- Transcribed by unknown author unknown author
- Edition: February 16, 1877 February 16, 1877
There was a meeting of the Local Authority of Cumberland held on last Saturday at Carlisle. Captain JAMES was in the chair. A large number of magistrates were present. The principal business was to consider a letter from the Privy Council stating that the plague was spreading in London, and urging on the Local Authorities the necessity of adopting precautionary measures to protect their districts from the plague, as it was feared that some cattle, which had been in contact with the diseased animals in the London district, had been moved into the country. The subject was fully considered, and resolutions were passed authorising Mr. DUNNE to do what appears to be necessary to secure an efficient and rally trustworthy system of inspection, by the superintendents of police and qualified veterinaries, of the cattle and other animals exhibited at all the fairs, markets, and auction marts throughout the county, with a view to endeavour to guard against the introduction of the plague, and other contagious diseases. Also, in the event of any case of plague occurring, to have the diseased cattle immediately slaughtered, and to have all the animals which may be in contact with the diseased cattle at the fairs, or markets, or other places, seized, and detained till disposed of as directed by law and the orders of the Local Authority. If an outbreak should occur, an infected area of a radius of one mile round the diseased place will be declared, along the boundaries of which a cordon of police will be formed for the purpose of completely isolating the diseased place, and effectually cutting off all communication therewith, excepting under very careful supervision and strict disinfection.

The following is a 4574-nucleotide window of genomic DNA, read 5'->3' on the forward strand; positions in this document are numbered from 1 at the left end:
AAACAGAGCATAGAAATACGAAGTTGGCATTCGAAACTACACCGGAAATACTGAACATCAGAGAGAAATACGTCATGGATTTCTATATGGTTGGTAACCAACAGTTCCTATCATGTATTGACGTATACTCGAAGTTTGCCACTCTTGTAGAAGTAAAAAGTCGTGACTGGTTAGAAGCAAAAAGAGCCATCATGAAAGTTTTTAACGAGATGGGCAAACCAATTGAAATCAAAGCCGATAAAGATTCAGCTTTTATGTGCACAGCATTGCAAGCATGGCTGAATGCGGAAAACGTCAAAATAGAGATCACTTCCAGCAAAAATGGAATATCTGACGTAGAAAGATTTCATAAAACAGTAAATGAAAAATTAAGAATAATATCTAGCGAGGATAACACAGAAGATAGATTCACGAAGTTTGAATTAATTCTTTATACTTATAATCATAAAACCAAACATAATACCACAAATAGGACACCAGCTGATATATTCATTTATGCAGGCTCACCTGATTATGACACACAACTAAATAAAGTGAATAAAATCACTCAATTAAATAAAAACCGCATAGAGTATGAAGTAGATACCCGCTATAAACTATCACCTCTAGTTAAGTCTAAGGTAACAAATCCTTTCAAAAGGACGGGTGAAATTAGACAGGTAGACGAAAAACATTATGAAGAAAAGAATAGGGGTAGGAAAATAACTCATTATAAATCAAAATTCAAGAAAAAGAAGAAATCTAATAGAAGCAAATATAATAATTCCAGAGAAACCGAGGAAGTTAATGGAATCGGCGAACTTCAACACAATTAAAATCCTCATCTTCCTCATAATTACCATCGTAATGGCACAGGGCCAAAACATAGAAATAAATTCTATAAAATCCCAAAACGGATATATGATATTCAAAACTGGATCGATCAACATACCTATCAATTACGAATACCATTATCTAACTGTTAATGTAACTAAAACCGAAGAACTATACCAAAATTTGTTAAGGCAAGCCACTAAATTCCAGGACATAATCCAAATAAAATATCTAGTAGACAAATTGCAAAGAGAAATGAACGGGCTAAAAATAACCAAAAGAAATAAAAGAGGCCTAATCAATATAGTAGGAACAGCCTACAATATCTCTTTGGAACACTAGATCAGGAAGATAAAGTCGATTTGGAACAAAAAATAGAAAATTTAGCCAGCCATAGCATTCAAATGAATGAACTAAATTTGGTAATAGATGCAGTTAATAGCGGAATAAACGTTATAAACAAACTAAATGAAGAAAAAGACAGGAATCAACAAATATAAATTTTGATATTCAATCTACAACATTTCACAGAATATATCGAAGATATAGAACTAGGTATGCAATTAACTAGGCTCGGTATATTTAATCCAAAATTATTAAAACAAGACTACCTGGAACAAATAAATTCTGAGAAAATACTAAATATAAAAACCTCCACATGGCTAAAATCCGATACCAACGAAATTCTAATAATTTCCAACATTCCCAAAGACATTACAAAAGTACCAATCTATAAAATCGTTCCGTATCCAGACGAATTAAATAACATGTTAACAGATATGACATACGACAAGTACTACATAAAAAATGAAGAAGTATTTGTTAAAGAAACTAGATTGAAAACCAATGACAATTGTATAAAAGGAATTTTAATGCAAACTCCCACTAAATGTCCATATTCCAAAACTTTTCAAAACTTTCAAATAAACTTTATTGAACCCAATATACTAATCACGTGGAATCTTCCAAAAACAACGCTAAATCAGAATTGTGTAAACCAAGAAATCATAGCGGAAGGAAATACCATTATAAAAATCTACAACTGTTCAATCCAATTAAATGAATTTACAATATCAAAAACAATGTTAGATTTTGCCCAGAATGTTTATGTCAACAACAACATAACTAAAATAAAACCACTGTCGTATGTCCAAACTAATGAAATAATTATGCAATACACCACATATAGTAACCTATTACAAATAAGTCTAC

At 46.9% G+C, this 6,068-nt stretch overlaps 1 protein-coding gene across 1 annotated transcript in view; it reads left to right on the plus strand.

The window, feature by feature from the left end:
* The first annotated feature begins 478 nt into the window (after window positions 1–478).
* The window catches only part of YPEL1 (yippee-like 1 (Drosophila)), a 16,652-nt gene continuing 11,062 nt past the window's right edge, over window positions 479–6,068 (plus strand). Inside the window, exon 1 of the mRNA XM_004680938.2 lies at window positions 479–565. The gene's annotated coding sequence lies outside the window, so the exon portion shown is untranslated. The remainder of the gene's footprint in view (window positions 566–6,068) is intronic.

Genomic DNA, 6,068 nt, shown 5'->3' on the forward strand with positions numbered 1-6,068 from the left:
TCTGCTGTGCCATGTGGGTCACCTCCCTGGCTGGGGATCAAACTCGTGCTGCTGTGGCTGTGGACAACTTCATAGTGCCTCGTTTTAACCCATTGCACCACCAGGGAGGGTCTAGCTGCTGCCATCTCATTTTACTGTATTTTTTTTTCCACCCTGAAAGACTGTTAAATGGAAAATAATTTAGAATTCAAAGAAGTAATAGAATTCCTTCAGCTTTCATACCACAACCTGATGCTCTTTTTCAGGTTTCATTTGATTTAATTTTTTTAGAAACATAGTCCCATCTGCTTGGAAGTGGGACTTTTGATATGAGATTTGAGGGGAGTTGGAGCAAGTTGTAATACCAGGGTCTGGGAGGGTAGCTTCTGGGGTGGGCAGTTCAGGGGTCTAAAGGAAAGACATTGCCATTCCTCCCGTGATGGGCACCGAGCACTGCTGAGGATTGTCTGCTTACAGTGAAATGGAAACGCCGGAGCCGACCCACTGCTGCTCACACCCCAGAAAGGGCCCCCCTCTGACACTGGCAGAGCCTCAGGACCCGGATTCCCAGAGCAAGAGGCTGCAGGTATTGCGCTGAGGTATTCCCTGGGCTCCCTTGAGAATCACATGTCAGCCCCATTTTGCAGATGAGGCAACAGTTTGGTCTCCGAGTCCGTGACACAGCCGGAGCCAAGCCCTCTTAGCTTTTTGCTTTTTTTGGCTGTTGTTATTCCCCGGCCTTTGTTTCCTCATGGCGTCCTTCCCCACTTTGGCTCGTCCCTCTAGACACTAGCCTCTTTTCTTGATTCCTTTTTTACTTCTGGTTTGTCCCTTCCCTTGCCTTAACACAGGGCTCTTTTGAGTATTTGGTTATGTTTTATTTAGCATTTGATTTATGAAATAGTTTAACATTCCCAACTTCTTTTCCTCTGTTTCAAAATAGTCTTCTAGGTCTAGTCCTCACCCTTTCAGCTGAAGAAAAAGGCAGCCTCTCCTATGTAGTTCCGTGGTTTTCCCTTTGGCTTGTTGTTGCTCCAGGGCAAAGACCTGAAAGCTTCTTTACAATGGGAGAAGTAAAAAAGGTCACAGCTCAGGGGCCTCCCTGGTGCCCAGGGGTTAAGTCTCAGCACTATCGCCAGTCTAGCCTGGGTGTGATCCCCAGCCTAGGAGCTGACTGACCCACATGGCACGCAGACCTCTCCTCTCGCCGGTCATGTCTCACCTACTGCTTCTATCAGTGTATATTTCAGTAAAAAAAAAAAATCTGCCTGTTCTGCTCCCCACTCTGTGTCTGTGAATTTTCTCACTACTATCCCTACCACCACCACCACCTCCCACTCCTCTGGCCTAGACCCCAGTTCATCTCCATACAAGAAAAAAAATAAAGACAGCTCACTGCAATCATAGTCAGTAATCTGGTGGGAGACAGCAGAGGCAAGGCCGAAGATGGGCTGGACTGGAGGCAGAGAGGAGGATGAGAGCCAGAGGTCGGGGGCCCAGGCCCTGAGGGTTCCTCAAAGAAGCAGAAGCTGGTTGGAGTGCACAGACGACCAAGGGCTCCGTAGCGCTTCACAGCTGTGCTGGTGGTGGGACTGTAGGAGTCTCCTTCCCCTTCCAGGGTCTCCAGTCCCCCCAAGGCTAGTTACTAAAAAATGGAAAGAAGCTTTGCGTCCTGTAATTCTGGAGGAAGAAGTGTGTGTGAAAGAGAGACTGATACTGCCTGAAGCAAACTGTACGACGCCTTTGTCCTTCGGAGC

It was by a similar system of inspection, isolation, and disinfection that three-fourths of Cumberland, and all the county of Westmorland, was saved from the ravages of the plague 11 years ago. Then there were two frontier lines formed at the northern and southern extremities of where the plague had extended to. One was from Alston to Allonby, the other from the Dent Mountains, near Kirkby Lonsdale, to Morecambe Bay. Large bodies of police and other men and mounted patrols were constantly on duty night and day for the purpose of stopping the movement of all cattle, and preventing such communication as would be likely to introduce the plague within the lines. Horses, conveyances, &c., which had to necessarily pass over the lines were washed with carbolic acid. Stringent regulations were carried out regarding dogs, cats, and other animals, which would be likely to carry the disease from one place to another, and the tramps were offered the choice of undergoing a fumigation and cleansing, or turning back into the districts they had come from, taking care at the same time to give them any relief they stood in need of. At the time the farmers co-operated most cheerfully with the magistrates, and rendered very material assistance. They might also, now when the county is almost free from those diseases, protect themselves to a great extent from the serious losses and troubles which result from the pests, for it is a fact beyond any dispute that the plague, pleuro-pneumonia, and foot-and-mouth disease have been brought into the county by the diseased cattle which have been bought at fairs and markets, and if the farmers and others who are intending to buy cattle would only take a little trouble to have them properly examined before buying the, they would save themselves from the risk of taking home diseased animals, and by that means introducing the plague, or the other diseases, among their own and their neighbours' healthy herds and flocks.